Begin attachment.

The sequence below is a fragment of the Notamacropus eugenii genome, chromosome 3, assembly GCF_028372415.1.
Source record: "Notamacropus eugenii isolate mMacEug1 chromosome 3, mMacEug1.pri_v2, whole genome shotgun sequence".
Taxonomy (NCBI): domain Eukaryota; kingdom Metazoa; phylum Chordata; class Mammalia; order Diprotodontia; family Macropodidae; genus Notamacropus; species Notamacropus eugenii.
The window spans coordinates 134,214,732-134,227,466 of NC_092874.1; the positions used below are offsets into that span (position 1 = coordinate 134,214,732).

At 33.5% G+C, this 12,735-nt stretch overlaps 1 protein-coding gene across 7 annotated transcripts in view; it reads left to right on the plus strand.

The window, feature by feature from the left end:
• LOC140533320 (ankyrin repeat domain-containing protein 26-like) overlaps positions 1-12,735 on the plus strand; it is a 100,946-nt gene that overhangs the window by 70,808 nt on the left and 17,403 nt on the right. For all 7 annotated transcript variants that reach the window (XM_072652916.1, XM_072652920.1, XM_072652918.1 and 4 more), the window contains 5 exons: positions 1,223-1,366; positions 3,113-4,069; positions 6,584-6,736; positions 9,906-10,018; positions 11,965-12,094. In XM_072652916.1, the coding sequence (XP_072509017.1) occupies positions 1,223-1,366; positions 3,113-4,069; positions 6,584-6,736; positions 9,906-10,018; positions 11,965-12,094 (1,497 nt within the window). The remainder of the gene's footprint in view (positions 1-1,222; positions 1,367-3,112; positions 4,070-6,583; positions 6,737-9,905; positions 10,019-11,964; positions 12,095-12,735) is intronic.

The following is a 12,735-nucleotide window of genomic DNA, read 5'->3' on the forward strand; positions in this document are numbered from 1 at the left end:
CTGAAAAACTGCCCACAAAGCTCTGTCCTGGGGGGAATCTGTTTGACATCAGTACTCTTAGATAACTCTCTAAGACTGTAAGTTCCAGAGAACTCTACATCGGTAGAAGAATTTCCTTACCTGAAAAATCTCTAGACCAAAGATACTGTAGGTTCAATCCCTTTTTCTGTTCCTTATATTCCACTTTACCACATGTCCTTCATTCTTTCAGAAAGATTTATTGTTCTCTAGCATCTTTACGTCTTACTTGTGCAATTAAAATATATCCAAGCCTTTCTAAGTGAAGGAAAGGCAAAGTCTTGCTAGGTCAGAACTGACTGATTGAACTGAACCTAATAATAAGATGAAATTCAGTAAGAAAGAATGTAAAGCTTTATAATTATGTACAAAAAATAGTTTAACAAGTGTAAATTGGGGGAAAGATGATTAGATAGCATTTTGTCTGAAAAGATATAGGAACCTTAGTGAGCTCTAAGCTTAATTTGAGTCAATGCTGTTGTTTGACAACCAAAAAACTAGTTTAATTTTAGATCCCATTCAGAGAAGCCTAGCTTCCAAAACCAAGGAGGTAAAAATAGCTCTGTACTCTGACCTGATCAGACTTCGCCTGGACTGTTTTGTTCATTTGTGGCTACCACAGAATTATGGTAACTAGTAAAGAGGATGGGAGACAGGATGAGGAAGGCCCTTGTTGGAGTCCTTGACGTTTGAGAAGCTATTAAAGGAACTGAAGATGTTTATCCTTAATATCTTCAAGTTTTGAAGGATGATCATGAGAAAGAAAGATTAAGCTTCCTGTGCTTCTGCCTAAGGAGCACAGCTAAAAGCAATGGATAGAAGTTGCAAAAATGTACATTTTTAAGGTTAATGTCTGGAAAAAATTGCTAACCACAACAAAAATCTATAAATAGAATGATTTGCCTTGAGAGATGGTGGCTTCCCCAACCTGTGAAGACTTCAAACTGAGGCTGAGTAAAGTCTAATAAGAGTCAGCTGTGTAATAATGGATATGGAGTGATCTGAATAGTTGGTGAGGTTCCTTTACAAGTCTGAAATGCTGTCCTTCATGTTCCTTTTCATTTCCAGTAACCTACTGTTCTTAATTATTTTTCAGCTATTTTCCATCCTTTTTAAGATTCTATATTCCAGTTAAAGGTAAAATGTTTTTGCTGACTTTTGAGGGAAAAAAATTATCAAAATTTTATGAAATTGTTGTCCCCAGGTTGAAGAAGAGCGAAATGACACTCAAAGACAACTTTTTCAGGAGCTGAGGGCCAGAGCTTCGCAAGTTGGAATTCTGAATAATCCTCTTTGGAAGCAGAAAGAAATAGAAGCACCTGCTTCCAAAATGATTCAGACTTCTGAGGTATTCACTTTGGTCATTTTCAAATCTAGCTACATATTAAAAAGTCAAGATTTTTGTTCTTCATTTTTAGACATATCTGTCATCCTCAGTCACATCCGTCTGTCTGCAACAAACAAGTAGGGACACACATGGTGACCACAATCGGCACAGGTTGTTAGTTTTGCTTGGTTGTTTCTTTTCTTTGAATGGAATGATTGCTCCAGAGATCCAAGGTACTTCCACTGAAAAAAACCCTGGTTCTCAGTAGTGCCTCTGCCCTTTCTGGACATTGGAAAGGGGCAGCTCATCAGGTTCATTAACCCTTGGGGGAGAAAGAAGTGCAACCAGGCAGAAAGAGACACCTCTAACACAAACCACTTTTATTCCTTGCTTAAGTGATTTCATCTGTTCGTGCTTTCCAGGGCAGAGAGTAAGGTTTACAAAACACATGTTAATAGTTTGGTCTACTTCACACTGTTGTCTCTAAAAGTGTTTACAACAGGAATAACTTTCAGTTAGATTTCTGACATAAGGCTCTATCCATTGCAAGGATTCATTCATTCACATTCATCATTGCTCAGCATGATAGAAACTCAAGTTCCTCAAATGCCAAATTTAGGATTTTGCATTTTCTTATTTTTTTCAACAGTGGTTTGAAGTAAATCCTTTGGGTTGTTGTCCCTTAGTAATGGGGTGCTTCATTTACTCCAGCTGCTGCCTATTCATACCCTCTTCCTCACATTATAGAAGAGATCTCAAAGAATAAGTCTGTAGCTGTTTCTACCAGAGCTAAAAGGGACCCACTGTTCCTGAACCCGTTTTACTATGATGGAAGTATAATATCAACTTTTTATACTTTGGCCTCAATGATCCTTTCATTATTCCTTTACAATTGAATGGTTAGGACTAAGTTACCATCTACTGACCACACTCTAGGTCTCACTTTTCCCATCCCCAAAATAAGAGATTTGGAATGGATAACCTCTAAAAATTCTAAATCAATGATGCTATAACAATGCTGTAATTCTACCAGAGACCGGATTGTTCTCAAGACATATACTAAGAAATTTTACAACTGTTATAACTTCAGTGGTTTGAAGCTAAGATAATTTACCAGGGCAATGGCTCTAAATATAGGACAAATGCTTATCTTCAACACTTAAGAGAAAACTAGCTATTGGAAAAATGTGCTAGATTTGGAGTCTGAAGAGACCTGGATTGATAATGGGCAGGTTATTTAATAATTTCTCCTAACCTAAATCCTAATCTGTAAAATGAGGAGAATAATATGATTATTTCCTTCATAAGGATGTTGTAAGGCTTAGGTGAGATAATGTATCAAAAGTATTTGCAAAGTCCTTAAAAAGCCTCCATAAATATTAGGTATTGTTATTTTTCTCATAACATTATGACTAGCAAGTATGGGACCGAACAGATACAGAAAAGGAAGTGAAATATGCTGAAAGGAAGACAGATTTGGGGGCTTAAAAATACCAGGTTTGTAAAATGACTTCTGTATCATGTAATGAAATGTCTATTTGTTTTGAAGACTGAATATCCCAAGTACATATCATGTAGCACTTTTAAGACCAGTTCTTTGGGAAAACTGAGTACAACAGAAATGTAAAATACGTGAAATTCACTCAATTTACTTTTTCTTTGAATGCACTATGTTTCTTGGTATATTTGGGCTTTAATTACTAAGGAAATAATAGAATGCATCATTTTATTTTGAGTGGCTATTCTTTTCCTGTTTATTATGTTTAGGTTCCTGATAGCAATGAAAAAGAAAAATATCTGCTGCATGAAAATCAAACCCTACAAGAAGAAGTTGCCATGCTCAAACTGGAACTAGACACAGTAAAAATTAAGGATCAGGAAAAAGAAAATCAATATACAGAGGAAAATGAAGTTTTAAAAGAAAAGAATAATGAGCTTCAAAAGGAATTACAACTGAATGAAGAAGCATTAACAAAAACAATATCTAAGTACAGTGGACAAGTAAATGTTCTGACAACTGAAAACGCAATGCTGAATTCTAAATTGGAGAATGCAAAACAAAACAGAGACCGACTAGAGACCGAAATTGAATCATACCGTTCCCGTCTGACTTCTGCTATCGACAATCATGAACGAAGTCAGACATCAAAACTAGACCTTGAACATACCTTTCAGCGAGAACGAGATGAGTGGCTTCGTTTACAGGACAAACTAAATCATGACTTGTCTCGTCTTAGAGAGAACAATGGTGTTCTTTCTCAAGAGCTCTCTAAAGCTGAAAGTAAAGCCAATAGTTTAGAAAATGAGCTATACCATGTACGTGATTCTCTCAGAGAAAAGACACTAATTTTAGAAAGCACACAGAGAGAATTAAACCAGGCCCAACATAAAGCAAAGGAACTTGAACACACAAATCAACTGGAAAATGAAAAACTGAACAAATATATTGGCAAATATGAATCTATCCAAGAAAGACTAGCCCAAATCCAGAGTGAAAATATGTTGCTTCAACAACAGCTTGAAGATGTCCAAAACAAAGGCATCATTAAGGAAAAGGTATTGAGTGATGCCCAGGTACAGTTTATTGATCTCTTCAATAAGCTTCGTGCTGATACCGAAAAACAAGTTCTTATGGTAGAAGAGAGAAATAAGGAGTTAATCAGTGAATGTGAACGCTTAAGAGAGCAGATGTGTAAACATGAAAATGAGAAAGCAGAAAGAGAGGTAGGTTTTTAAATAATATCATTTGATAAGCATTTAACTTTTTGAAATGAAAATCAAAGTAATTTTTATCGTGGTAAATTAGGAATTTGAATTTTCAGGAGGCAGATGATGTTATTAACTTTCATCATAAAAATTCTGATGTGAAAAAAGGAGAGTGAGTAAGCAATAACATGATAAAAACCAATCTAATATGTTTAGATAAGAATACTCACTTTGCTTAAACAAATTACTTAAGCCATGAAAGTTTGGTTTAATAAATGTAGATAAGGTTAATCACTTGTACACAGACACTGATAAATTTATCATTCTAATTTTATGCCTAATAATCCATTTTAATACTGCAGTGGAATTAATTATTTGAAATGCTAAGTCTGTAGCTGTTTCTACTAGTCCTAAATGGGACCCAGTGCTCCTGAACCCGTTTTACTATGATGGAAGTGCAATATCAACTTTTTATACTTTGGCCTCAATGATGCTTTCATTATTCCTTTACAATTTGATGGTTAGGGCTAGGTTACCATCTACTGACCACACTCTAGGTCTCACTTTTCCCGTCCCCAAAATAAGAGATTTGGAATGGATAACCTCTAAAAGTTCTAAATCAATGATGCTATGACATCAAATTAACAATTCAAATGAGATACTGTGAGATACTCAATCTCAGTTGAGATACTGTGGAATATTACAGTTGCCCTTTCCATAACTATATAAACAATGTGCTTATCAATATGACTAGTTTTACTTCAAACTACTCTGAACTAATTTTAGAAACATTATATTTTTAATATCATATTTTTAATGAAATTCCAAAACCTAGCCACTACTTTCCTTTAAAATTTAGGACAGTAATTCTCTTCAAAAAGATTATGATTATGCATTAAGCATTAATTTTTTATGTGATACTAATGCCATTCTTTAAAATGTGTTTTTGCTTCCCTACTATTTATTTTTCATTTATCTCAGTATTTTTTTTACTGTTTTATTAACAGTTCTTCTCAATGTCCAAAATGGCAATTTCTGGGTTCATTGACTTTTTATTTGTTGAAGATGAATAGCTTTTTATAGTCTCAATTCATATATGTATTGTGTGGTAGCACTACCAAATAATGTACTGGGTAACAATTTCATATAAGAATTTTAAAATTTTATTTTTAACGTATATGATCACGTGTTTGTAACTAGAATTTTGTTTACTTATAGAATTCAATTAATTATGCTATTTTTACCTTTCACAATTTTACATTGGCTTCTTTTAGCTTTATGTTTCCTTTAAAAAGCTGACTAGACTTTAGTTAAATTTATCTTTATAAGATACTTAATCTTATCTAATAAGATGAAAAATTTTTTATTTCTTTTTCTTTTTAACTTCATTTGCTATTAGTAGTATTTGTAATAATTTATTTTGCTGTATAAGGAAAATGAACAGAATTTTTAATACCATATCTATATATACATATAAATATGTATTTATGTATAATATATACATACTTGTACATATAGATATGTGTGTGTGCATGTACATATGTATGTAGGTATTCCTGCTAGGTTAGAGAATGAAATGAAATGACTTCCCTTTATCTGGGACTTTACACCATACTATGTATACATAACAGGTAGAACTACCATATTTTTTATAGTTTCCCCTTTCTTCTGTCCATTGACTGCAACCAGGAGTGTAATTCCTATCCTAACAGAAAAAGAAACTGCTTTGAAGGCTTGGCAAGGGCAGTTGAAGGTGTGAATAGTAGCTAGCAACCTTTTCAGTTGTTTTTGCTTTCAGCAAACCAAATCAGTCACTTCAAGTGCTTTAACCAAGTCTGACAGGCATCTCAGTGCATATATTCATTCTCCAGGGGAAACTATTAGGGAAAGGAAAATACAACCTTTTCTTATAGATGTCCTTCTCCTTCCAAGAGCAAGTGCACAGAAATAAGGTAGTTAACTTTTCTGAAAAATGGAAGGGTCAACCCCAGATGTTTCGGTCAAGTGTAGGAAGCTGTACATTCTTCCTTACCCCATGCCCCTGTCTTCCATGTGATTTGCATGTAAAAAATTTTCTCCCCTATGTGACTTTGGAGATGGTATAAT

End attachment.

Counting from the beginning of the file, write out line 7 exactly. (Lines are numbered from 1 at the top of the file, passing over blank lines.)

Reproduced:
• LOC140533320 (ankyrin repeat domain-containing protein 26-like) overlaps positions 1-12,735 on the plus strand; it is a 100,946-nt gene that overhangs the window by 70,808 nt on the left and 17,403 nt on the right. For all 7 annotated transcript variants that reach the window (XM_072652916.1, XM_072652920.1, XM_072652918.1 and 4 more), the window contains 5 exons: positions 1,223-1,366; positions 3,113-4,069; positions 6,584-6,736; positions 9,906-10,018; positions 11,965-12,094. In XM_072652916.1, the coding sequence (XP_072509017.1) occupies positions 1,223-1,366; positions 3,113-4,069; positions 6,584-6,736; positions 9,906-10,018; positions 11,965-12,094 (1,497 nt within the window). The remainder of the gene's footprint in view (positions 1-1,222; positions 1,367-3,112; positions 4,070-6,583; positions 6,737-9,905; positions 10,019-11,964; positions 12,095-12,735) is intronic.